Despite months of glitches, embarrassments and finger pointing, Minnesota’s health insurance exchange is on the verge of reaching its goal to sign up 135,000 people by March 31.
More than 1,000 Minnesotans are enrolling daily as MNsure enters the final days for consumers to buy insurance or face a financial penalty. Enrollment in government programs for those with low incomes has been particularly strong, offsetting figures for commercial health plans that are much lower than expected.
“We find ourselves constantly checking our phones for the latest numbers,” said MNsure interim CEO Scott Leitz, who took the helm in mid-December amid a near-meltdown of the computer system.
It’s still not known how many of Minnesota’s 445,000 uninsured will find coverage through the exchange or other means, a key goal of the federal health law; MNsure hasn’t released data on that measure to date. Ultimately, MNsure aims to connect more than 1 million residents with coverage over the next three years.
But meeting its open enrollment goals, which were revised downward shortly after MNsure’s launch in October, looked like a tall challenge in the early days. The new agency lumbered under technical glitches and a leadership change during its first six months.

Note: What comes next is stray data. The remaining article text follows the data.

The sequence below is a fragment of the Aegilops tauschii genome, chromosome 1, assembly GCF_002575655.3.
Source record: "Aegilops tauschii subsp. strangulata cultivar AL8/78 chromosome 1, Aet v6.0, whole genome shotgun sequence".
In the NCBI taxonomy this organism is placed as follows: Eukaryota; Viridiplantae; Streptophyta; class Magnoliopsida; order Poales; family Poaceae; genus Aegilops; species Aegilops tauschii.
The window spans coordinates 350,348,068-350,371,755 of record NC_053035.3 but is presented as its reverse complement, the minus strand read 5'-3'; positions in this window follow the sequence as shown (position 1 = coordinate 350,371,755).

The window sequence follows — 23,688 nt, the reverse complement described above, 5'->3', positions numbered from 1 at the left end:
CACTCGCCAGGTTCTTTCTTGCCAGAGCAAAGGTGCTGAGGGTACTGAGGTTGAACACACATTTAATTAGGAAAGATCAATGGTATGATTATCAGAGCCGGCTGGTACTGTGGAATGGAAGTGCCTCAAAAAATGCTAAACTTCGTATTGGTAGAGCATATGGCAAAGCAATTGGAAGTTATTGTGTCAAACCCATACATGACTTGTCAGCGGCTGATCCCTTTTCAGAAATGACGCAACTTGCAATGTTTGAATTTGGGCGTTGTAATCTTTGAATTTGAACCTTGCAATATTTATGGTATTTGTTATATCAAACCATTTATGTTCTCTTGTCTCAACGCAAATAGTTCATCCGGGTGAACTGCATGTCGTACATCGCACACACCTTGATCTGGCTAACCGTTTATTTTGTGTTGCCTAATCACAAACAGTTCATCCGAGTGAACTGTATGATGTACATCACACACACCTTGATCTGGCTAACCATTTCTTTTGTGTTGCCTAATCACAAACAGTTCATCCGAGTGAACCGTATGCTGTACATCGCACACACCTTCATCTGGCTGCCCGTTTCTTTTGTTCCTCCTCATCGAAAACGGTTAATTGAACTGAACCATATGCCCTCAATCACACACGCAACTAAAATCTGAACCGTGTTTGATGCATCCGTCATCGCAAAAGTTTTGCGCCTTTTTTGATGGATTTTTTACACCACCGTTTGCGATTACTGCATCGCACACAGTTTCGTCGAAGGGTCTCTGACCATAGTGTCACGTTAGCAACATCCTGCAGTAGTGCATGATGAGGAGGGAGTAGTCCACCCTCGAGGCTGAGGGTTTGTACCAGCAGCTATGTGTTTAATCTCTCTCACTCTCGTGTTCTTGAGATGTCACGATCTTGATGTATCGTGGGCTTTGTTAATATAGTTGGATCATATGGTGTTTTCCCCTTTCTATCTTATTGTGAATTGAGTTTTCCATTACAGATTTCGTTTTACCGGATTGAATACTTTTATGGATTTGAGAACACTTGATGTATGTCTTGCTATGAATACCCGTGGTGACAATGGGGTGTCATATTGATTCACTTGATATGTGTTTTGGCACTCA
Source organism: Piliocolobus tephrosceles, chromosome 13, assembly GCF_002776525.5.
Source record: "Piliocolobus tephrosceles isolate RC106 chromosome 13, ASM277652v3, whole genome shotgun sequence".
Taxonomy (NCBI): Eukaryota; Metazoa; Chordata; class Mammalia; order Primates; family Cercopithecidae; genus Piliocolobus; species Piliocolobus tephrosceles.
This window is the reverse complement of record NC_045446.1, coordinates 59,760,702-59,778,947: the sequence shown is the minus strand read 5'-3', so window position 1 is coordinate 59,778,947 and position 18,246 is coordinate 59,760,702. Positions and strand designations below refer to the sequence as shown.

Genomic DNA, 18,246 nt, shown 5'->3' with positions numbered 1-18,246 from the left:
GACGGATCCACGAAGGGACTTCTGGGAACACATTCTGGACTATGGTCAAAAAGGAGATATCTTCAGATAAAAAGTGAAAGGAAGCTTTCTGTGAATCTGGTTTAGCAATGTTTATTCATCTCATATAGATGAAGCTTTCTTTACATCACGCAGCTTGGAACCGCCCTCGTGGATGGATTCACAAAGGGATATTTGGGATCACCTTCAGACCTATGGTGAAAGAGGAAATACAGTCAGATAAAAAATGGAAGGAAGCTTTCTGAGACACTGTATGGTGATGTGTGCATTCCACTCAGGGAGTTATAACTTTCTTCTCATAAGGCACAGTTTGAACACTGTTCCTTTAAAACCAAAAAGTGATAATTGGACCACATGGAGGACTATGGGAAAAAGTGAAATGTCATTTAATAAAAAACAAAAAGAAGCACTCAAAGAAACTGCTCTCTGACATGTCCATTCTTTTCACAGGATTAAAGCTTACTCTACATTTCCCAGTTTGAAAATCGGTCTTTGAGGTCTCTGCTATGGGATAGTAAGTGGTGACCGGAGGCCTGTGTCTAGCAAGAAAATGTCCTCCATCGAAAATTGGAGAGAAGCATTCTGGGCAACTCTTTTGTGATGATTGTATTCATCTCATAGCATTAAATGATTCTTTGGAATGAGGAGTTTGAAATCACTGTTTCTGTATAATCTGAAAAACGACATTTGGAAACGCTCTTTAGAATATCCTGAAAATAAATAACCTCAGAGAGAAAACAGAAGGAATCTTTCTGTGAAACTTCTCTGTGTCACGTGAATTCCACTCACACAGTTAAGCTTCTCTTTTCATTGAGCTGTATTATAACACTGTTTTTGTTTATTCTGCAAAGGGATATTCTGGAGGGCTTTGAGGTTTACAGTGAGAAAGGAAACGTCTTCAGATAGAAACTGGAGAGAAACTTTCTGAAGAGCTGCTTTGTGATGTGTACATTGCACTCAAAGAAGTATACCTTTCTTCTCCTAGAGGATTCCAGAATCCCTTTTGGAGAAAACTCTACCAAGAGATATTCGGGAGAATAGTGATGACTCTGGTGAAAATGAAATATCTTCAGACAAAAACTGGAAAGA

MIT health economist Jonathan Gruber, who authored a report for MNsure that was used to set enrollment goals, said MNsure’s gains are notable.
“I’m impressed with the numbers in Minnesota, given what a mess the website has been,” he said. “I would have expected to see, like zero, from what I’ve read in the news.”
There has been a late enrollment surge nationwide, as well. More than 5 million Americans have bought insurance through federal and state exchanges, federal officials announced last week. That is still about 1 million shy of the Obama administration’s goal, but the gap has narrowed as technical problems on the federal website have abated. Many of the 14 states and District of Columbia that built their own marketplaces got off to a halting start, but now are generally outperforming states relying on the federal exchange. Minnesota, which received $155 million in federal grants to build, market and staff the MNsure exchange, has been somewhere in the middle in terms of enrollment.
Some state exchanges, such as New York, Connecticut and Vermont, are meeting enrollment goals and reaching a high percentage of those in need. Others, such as Hawaii and Nevada, are lagging.
In Minnesota, the mix of plans sold through the exchange has been much different from expected. About half as many Minnesotans as first projected in October have bought private coverage through MNsure, and interest from small businesses has been nominal.
Eventually, it will be important to sell more commercial plans, because a key funding source for MNsure is a fee insurers pay based on premiums for private insurance.
More than five times more Minnesotans than projected have gained health coverage under Medical Assistance, the state’s version of Medicaid for the poor. Public health leaders see this as an encouraging sign, as 60 percent of the uninsured are eligible for one of the state’s public programs but haven’t signed up.